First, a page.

Q: As a church board member, what issues should I be aware of?

A: Every church board member should be prepared to answer the following 10 questions:

1. Are we incorporated? (Should we be?) Incorporating makes it easier for churches to do business and protects church leaders if someone sues the church. If your church or ministry is incorporated, generally this would be reflected in your bylaws.

2. Do we follow our bylaws? The church’s bylaws serve as the guidelines for the church’s identity and operation. They describe how members and leaders are determined, as well as the leaders’ roles within the church. In a dispute, courts will look to the church’s bylaws to determine who will prevail.

3. Are we putting the ministry’s interests first? Church board members have a legal responsibility to place the church’s needs ahead of their own. If you receive a personal financial benefit as a result of serving on the church’s board, you could potentially be sued for breaching your fiduciary responsibility to the church.

4. Are we protected by good Samaritan laws? Good Samaritan laws can help protect people who provide medical assistance in emergency situations. This protection differs from state to state. Ask the church attorney about the law in your state.

5. Do charitable immunity laws protect us from lawsuits? Most states have enacted charitable immunity laws as a way to help protect volunteer workers from being sued in connection with their volunteer service. However, they vary widely by state and don’t offer the broad immunity from litigation that many may think.

6. How could indemnification provisions in the bylaws help us? If your bylaws don’t include indemnification provisions to protect board members from becoming personally responsible for a board decision, you may wish to draft some. This could prevent board members from having to pay out-of-pocket costs if they’re sued in connection with their ministry work.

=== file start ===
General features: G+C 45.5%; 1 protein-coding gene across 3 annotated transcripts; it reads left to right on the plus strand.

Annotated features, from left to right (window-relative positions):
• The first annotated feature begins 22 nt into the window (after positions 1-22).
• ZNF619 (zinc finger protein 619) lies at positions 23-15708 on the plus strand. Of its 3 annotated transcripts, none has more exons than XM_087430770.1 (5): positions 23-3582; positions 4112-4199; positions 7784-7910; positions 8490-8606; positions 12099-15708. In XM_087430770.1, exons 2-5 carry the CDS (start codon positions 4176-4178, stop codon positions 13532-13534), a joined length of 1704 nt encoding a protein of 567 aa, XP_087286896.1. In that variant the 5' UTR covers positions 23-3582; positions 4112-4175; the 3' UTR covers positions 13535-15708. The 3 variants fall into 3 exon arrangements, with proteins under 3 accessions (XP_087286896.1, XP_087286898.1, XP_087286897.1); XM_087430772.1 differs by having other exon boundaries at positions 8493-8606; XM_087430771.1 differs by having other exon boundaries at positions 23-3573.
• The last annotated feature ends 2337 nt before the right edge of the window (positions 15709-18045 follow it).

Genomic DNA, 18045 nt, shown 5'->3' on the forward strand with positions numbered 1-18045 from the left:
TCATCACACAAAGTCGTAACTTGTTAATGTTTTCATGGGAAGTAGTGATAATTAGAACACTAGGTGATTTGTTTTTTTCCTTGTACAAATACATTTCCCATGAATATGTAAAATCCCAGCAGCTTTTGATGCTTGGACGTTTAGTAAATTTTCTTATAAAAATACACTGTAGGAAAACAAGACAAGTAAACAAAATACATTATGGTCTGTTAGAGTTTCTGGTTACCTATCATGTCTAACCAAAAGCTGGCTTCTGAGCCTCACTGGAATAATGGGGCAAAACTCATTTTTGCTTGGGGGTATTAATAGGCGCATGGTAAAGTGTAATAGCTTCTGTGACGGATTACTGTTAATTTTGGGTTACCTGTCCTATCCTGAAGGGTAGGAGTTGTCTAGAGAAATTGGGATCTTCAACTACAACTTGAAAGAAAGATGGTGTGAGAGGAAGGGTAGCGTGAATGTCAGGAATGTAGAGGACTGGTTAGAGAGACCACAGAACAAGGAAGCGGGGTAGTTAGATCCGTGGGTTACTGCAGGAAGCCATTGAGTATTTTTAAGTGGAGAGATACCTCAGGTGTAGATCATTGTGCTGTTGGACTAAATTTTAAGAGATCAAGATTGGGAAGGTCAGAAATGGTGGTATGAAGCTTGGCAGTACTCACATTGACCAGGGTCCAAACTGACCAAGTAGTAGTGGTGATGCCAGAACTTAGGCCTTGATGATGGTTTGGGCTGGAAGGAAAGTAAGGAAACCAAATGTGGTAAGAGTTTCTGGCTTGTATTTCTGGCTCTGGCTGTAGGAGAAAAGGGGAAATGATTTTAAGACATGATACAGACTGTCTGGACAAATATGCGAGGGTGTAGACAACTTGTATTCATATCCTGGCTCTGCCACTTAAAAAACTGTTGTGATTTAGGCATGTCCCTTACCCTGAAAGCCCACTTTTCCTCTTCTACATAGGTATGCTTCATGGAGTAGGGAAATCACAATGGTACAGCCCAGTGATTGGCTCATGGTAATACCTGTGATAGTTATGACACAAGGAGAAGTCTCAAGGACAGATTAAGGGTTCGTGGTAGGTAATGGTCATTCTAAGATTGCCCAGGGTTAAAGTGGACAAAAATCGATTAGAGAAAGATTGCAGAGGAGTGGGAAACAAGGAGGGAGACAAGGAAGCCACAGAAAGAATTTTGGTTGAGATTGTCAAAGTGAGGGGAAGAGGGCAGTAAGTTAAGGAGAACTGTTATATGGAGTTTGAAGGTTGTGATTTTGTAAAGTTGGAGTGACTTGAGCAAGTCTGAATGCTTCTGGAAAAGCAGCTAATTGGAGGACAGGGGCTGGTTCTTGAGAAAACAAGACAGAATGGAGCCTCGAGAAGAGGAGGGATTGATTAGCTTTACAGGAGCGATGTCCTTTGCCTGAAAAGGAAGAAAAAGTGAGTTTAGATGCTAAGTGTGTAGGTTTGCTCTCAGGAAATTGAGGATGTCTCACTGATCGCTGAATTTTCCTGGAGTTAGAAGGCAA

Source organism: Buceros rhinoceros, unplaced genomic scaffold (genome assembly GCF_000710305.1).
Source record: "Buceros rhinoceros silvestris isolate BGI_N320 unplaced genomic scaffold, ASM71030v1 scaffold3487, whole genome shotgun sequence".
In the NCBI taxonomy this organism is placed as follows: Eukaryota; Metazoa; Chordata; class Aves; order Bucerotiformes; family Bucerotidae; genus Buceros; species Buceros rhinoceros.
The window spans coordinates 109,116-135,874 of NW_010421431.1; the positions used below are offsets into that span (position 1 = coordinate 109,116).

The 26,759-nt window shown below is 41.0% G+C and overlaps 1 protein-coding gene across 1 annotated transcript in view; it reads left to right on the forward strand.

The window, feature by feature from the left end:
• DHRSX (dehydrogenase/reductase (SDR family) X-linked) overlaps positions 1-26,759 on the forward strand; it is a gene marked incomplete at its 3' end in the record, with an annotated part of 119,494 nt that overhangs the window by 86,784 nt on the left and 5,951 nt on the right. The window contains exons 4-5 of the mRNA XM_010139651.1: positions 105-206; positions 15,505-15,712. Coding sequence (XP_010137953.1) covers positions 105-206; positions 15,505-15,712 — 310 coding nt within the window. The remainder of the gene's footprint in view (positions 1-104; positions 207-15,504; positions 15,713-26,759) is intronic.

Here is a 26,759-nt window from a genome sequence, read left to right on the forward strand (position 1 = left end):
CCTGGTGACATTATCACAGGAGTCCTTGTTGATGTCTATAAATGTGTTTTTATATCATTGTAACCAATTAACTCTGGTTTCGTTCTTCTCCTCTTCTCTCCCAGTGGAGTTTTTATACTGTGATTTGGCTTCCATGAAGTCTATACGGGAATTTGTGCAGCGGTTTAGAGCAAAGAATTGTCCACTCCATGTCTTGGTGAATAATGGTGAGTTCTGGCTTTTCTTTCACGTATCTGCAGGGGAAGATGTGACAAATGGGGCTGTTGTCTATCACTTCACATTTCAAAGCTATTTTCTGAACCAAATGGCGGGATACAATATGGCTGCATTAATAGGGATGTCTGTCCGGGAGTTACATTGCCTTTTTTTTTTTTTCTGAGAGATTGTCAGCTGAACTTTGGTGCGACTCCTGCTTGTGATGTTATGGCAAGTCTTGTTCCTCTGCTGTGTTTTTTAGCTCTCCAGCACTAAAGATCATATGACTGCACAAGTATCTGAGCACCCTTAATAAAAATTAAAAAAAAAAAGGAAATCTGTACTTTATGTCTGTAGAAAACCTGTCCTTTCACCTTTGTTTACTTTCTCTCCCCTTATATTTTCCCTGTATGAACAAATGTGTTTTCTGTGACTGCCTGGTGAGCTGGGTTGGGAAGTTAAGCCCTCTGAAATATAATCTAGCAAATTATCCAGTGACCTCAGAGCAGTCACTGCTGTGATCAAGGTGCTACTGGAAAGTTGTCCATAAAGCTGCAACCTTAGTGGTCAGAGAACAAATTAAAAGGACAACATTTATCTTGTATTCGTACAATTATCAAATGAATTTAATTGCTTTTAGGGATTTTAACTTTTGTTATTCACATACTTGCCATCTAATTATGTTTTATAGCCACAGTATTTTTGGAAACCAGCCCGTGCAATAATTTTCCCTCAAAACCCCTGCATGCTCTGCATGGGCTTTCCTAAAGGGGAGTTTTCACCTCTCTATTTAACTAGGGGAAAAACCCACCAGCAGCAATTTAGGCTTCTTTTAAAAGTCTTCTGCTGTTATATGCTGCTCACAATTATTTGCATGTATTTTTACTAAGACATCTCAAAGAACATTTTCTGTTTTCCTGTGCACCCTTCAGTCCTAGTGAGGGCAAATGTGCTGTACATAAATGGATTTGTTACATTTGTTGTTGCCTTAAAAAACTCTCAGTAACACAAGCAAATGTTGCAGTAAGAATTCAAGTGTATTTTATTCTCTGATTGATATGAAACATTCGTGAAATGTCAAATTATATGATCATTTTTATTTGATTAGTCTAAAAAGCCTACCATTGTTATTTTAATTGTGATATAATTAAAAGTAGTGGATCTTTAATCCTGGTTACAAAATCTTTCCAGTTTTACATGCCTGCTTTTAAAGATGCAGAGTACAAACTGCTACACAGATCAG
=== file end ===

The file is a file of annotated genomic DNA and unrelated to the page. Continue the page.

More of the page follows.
7. Are we protecting our ministry from loss? Church leaders must be willing to identify the types of losses that can happen and find ways to reduce their frequency and severity. Losses can include injuries, damage to church property, and incidents of child abuse on your premises. Such losses can not only cost the church financially, but can damage its reputation as well.

8. Do we comply with tax-exempt requirements? Churches enjoy a special tax-exempt status that allows donors to claim contributions as tax deductions, but this special status comes with strings attached. Check with an attorney or certified public accountant to make sure you’re meeting all state and federal requirements.

9. Are we properly reporting any unrelated business income to the IRS? Tax-exempt organizations must pay income tax on revenue that the IRS considers unrelated business income. Churches that generate unrelated business income (from coupon book sales, coffee shop, bookstore, etc.) must file Form 990-T with the IRS to report it.

10. Are we covered by the church’s insurance policy? You’ll want to make sure your church’s insurance policy provides coverage for your church leaders individually if someone sues the church and names them as defendants. Talk with your insurance agent about what coverage the church policy provides for governing board members.

Recommended Resources

Learn more about this issue in our article, Ten Things Every Church Board Member Needs to Know.

Determine how well you're protecting the church and board members from legal liability, fines, and other losses. Download the Church Board Administration checklist.

*Important information: Brotherhood Mutual is pleased to provide Legal Assist as a complimentary resource. The services we offer through Legal Assist are intended to provide general legal information to our current and prospective policyholders.

The information we provide is intended to be helpful, but it does not constitute legal advice and is not a substitute for the advice from a licensed attorney in your area. Accordingly, no attorney/client relationship is created through this process, and no legal advice will be provided. We strongly encourage you to regularly consult with a local attorney as part of your risk management program.